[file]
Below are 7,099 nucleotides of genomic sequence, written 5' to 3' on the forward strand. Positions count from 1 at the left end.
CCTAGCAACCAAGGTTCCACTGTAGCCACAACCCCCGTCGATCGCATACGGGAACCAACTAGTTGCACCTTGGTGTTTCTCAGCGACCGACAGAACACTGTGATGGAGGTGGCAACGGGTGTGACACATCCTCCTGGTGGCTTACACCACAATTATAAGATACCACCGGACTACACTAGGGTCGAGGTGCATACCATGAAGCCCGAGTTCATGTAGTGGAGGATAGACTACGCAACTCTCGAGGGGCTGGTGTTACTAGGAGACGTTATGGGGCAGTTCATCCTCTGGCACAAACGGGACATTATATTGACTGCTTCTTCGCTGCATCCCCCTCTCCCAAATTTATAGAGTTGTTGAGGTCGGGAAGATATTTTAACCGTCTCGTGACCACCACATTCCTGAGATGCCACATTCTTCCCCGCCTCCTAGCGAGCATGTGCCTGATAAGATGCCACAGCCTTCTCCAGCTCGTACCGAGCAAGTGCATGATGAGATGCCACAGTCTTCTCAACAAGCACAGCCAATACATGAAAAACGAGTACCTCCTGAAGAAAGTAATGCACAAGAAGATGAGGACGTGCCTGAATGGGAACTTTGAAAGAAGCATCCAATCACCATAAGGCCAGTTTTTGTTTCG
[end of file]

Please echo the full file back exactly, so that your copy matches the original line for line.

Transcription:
Below are 7,099 nucleotides of genomic sequence, written 5' to 3' on the forward strand. Positions count from 1 at the left end.
CCTAGCAACCAAGGTTCCACTGTAGCCACAACCCCCGTCGATCGCATACGGGAACCAACTAGTTGCACCTTGGTGTTTCTCAGCGACCGACAGAACACTGTGATGGAGGTGGCAACGGGTGTGACACATCCTCCTGGTGGCTTACACCACAATTATAAGATACCACCGGACTACACTAGGGTCGAGGTGCATACCATGAAGCCCGAGTTCATGTAGTGGAGGATAGACTACGCAACTCTCGAGGGGCTGGTGTTACTAGGAGACGTTATGGGGCAGTTCATCCTCTGGCACAAACGGGACATTATATTGACTGCTTCTTCGCTGCATCCCCCTCTCCCAAATTTATAGAGTTGTTGAGGTCGGGAAGATATTTTAACCGTCTCGTGACCACCACATTCCTGAGATGCCACATTCTTCCCCGCCTCCTAGCGAGCATGTGCCTGATAAGATGCCACAGCCTTCTCCAGCTCGTACCGAGCAAGTGCATGATGAGATGCCACAGTCTTCTCAACAAGCACAGCCAATACATGAAAAACGAGTACCTCCTGAAGAAAGTAATGCACAAGAAGATGAGGACGTGCCTGAATGGGAACTTTGAAAGAAGCATCCAATCACCATAAGGCCAGTTTTTGTTTCG